On May 4, 1970, our National Guard opened fire on student anti-war protesters and bystanders at Kent State. Four students died and nine other people were wounded. That was a dark day for our country and the families of all who died and were injured. Some sociologists now believe that Kent State may have triggered the next forty years of fear-based politics in the United States and catalyzed the growth of radical fundamentalism within Christianity.
Certainly there is evidence that the events of that day gave ultra-conservative Christians and their privately held institutions of higher learning a bonfire of fear to fan, and they did so with vigor. Preachers with pulpits full of confused and mourning Americans opened a flood-gate of condemnation against pot-smoking, atheist, radical hippies and all “suspicious acting and looking” people who could conveniently be lumped in with them.
Continue reading on The Huffington Post
The last time I blogged for the interwebs, the Equality Ride had just finished its first stop at Valley Forge Christian College, several weeks later and now I am here to talk about our stop at Southwest Baptist University (SBU). The day was interesting starting off with a little gathering with our hosts in a conference room where we had a little chat and told them exactly why we were here: 1) Their policy clearly discriminates against the LGBTQ and allied students/faculty on the campus 2) To spread love and affirmation to said persons 3) to engage in true dialogue to foster change and provide safe spaces for those who identify to being LGBTQ and allies.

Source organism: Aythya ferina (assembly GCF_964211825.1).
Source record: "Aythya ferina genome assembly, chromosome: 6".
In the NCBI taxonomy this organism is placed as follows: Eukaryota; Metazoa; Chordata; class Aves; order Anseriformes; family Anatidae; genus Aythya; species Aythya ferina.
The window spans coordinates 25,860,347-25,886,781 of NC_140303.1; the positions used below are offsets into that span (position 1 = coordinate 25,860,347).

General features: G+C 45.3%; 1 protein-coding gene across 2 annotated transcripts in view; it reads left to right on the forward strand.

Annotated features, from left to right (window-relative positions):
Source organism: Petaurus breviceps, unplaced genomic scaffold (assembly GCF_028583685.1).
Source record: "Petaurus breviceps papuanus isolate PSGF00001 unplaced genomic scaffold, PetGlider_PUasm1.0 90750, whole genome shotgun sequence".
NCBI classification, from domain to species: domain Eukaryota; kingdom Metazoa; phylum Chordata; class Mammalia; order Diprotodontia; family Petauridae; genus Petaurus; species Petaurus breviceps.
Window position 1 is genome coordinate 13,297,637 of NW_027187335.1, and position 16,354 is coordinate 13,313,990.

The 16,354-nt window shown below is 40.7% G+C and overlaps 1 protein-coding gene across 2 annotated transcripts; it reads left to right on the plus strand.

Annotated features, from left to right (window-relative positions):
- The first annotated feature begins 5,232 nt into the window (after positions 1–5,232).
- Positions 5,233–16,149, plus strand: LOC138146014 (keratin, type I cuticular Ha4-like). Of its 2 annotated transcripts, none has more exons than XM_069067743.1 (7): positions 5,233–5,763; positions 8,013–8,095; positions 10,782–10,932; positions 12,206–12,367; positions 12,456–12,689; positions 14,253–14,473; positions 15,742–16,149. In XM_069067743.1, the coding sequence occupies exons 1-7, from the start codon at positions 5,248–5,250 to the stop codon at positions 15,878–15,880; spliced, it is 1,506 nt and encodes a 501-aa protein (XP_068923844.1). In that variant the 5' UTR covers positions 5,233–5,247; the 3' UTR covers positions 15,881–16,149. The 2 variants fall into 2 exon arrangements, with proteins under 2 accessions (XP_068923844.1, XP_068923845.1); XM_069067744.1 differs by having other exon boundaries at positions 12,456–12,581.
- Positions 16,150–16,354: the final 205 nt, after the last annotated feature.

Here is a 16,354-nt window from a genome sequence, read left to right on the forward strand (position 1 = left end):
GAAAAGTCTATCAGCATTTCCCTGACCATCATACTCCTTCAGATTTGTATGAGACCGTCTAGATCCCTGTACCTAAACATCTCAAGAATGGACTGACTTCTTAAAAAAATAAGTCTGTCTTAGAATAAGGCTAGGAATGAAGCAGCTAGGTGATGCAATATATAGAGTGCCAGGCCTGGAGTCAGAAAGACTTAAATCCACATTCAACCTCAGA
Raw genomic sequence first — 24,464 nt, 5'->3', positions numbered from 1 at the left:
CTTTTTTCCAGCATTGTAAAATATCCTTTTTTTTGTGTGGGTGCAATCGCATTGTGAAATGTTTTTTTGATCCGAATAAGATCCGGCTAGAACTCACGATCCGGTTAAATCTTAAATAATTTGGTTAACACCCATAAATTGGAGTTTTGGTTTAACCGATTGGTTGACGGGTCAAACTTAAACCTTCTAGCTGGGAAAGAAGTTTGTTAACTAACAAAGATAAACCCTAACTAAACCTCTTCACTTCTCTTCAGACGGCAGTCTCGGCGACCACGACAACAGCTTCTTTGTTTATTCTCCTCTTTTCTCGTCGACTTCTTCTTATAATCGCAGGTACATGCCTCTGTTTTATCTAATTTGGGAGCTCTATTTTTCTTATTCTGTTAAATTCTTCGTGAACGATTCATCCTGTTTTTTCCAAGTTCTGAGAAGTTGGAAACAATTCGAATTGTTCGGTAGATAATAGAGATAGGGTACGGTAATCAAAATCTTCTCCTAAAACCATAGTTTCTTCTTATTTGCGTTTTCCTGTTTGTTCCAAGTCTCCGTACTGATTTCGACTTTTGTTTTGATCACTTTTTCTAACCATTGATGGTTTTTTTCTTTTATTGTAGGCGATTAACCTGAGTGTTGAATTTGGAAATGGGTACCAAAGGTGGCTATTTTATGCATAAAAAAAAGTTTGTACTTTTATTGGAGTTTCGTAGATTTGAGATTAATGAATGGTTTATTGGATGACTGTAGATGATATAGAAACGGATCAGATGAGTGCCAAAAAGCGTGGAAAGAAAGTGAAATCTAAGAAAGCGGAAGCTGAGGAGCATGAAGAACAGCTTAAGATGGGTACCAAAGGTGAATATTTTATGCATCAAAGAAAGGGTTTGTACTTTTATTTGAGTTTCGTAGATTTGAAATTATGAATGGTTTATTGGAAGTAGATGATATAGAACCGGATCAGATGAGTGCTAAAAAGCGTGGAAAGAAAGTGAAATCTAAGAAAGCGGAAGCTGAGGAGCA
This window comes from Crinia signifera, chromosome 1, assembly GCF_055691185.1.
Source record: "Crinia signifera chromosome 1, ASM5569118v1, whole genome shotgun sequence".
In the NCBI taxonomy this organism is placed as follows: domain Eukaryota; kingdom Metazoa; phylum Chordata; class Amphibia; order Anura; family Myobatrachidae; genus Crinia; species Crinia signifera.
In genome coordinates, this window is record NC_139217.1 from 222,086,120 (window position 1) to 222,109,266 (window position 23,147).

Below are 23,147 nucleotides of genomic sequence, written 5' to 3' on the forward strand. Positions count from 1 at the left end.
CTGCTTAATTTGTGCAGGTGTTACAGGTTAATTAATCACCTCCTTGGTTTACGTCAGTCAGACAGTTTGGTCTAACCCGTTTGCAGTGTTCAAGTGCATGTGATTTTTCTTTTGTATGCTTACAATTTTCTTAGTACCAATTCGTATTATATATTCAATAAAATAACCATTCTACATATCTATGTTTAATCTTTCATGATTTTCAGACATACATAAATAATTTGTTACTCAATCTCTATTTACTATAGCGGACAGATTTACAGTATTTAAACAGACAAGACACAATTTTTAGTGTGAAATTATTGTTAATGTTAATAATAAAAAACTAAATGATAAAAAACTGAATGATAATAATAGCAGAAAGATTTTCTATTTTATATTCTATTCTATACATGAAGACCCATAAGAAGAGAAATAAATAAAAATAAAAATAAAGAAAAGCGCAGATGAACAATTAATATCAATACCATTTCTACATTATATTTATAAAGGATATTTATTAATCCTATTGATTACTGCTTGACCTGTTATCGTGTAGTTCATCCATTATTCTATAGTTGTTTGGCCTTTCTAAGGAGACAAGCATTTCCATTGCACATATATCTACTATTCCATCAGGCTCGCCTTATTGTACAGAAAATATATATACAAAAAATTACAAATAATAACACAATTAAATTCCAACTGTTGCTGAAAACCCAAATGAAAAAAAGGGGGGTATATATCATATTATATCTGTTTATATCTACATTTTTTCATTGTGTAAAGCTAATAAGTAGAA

Next was chapel, which left quite a few riders in emotional turmoil as the topic was about missionary work and the speaker seemed ignorant about what he was saying and just condemning people to hell. I know I felt the spirit move me out of the chapel quickly, just get away from the rhetoric spewing out of that man’s mouth. After the chapel, a few of our Riders, particularly Isaiah and Asher, went and conversed with the speaker about their feelings and how offensive they found this chapel service. I hope the man actually took the words spoken seriously and will try a different approach to things in the future.
Skipping ahead, the awkward conversation about racism is blooming at SBU, a group of riders, students, and faculty members were a part of a panel that talked about what Soulforce was and the topic of LGBTQ persons on campus. One of the faculty members was just plain combative and could not even see a LGBTQ person as an actual human being. I give kudos to all the Riders that dealt with that woman because she was just plain rude!
With emotions still high, and many of our Riders experiencing spiritual violence, the Dean of Students, with permission, got on the bus to “talk” to us about how we experienced the day. If “talking” to us, was a rant about how we betrayed his trust by holding a vigil later that day, then yeah, we had some “great” dialogue. Several of the riders, challenged the administrator to actually listen to what we felt, and he did.
After this, the Equality Riders set up camp right outside the campus and some ate food from the awesome PFLAG parents, talked to community members and students, or simply just sang songs. It felt like a nice, sweet closing after the tumultuous and emotionally exhausting day defending our humanity and dealing with the rampant issues of racism on SBU’s campus.